NHS help line referring more people to A&E, speaking fears of added strain on services
- Credit: PA
The NHS 111 helpline in Cambridgeshire and Peterborough is referring more people to emergency services or calling an ambulance for them, prompting concerns about extra strain on A&E departments.
The latest NHS England figures show that the Cambridgeshire and Peterborough call centre sent 3,901 people to A&E in March 2019, 21 per cent of all callers.
That was up from 19 per cent in March 2014, when 2,825 patients were referred to A&E. That was in the first year of full service for NHS 111.
NHS 111 is a 24-hour helpline for patients who need medical help but do not need to call 999, which took the place of NHS Direct and some GP out-of-hours services in 2014.
Cambridgeshire and Peterborough helpline handled 18,431 calls in March 2019.
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It referred 60 per cent of these to primary care, such as GP surgeries, pharmacies and dentists. About three per cent of them were advised to rest at home.
The service is commissioned by local clinical commissioning groups, which make spending decisions for health services, and the help lines are run by ambulance trusts, GP surgeries and private healthcare companies.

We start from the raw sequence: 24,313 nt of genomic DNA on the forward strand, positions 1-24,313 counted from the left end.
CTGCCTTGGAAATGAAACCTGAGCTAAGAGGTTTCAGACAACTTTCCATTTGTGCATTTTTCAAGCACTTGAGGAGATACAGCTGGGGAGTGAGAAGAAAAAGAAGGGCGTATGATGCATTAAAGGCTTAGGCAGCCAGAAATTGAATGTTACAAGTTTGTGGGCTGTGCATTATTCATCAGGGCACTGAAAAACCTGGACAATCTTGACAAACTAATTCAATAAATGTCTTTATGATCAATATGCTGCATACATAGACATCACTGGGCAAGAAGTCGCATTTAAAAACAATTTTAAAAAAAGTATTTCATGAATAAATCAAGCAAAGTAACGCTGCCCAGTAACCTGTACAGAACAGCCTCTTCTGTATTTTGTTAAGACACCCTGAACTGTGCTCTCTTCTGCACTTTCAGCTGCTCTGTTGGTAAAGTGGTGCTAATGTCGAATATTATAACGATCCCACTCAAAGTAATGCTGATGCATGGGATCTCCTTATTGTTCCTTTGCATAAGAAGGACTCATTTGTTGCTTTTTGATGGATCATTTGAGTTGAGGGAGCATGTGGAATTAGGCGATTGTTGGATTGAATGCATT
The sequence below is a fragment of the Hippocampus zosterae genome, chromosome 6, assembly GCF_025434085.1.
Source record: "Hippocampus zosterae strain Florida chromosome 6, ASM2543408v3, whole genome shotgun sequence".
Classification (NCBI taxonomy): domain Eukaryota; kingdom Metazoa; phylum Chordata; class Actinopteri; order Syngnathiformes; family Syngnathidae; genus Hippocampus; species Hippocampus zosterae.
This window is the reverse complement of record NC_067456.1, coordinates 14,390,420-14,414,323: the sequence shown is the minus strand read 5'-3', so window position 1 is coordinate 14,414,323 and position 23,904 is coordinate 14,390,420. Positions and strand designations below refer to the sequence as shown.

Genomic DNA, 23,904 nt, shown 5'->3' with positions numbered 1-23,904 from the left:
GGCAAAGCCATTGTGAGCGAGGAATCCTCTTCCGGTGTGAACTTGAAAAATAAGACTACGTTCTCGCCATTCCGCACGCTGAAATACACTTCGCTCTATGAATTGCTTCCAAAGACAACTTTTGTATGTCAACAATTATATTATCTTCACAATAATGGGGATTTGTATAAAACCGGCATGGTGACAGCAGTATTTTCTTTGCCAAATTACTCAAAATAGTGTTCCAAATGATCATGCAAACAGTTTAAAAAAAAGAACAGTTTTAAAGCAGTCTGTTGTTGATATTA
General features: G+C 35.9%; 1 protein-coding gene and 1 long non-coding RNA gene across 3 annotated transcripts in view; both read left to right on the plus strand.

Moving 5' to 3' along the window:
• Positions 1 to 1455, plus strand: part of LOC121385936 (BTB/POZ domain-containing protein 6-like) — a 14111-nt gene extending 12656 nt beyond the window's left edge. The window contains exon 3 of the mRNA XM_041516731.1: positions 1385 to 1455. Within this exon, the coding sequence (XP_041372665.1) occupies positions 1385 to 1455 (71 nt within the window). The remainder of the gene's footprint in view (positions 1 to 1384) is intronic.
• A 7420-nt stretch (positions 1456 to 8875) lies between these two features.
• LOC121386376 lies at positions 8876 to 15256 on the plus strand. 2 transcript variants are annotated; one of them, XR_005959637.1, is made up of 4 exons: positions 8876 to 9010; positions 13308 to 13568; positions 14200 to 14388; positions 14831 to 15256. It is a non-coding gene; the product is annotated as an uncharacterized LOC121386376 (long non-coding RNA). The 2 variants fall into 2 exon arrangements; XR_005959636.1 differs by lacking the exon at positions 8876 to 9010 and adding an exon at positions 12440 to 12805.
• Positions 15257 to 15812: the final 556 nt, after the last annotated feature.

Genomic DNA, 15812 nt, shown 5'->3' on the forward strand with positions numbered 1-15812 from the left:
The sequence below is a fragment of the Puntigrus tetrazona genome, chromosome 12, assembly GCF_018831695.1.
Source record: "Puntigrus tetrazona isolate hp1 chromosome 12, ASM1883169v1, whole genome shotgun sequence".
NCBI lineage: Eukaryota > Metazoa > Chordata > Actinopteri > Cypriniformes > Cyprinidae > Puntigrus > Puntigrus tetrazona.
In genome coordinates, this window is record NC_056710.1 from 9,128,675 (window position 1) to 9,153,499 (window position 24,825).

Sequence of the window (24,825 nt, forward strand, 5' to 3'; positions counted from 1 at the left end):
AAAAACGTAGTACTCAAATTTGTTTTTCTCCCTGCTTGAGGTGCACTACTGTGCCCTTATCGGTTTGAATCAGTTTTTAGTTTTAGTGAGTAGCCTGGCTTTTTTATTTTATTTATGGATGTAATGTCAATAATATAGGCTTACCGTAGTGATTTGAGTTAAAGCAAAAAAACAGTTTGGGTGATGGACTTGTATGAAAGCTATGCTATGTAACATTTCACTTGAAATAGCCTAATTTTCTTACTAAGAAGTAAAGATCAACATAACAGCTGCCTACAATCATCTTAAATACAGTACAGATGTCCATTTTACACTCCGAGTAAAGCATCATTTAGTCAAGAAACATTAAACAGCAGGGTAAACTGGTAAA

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Most calls are dealt with by staff with no clinical background working to a set script, although around a fifth of callers are referred to nurses or paramedics.
Adam Steventon, director of data analytics at the Health Foundation, said: “There is broad recognition that a large number of people calling NHS 111 are being directed to A&E, and NHS England have stepped up the amount of clinical input available to those seeking help through this route to try and tackle this.
“In looking at the impact of making more clinicians available in NHS 111 call centres, we found that children and young people who were reviewed by a GP were less likely to go on to A&E than other patients.”
The Nuffield Trust, an independent health think tank, conducted an analysis of the service in 2017 and warned then of the increasing proportion of people being sent to A&E.
John Appleby, director of research for the Nuffield Trust, said: “It’s a concern for the NHS that the proportion of callers sent to A&E and ambulances is growing all the time.
“However, surveys of callers appear to show that even higher numbers would have opted for these emergency services if they hadn’t been able to ring 111.”
Its report said that health professionals have been strongly critical of the decision to scrap the NHS Direct Service and replace it with NHS 111.